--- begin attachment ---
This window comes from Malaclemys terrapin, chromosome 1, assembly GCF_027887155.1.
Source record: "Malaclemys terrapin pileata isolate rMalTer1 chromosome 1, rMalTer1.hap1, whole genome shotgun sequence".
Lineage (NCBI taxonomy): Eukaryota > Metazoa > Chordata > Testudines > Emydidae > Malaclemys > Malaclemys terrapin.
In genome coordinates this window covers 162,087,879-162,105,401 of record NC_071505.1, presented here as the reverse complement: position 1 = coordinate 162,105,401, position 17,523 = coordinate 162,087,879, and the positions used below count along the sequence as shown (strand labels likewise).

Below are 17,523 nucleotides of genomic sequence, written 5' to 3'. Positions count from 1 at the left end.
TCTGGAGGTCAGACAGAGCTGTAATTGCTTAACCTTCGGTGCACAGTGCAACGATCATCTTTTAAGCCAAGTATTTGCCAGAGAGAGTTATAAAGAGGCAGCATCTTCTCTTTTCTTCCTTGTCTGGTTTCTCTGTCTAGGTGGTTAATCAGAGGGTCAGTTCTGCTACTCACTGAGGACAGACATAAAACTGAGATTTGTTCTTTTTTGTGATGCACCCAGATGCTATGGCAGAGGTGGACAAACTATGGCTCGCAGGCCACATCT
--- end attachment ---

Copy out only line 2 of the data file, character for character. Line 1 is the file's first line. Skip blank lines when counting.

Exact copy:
Source record: "Malaclemys terrapin pileata isolate rMalTer1 chromosome 1, rMalTer1.hap1, whole genome shotgun sequence".